John Quincy Adams's Ivory Cane
"I crave pardon for the vanity of this memorial"
In 1844, abolitionist supporters presented this ivory cane to John Quincy Adams, who had served as sixth president of the United States between 1825 and 1829 and was now a member of the House of Representatives. In Congress, Adams challenged the so-called "gag rule," which forbade antislavery groups from presenting their petitions to the House. Accordingly, the top of the cane is inscribed with the words, "Right of Petition Triumphant." Instead of accepting the cane as a gift, Adams received it as a "trust," in the name of the U.S. government. It was displayed in the Patent Office, where Adams (at least) once stopped by to admire it. Adams wrote of his affection for the cane in his diary: "I crave pardon for the vanity of this memorial."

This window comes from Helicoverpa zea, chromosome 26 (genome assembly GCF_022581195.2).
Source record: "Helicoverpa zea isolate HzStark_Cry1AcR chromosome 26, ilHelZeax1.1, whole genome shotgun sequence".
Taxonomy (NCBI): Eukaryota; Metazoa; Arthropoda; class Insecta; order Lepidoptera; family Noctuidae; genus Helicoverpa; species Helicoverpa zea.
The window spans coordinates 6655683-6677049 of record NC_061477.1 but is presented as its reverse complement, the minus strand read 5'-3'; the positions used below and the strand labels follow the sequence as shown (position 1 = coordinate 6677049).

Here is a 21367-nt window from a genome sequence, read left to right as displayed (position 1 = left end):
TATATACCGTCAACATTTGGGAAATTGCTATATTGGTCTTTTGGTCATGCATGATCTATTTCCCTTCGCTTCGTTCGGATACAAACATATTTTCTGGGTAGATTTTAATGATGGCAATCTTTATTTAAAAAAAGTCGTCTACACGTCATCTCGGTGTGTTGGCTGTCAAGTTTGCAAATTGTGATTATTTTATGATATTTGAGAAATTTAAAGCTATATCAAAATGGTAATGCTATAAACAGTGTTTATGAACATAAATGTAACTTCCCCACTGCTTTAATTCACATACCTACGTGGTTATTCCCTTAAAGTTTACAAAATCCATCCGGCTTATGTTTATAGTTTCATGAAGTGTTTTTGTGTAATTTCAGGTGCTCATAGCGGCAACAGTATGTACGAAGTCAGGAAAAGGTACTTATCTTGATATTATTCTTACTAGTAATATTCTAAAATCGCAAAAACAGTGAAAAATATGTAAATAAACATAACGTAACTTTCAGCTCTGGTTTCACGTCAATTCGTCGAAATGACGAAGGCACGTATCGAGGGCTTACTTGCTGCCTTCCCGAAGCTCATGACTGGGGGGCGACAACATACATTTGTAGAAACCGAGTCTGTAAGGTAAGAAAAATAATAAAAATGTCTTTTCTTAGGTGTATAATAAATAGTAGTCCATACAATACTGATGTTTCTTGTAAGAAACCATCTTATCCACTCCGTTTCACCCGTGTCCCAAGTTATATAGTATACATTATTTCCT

||John Quincy Adams, born July 11, 1767, Braintree [now Quincy], MA; died February 23, 1848, Washington, DC
||Web display only
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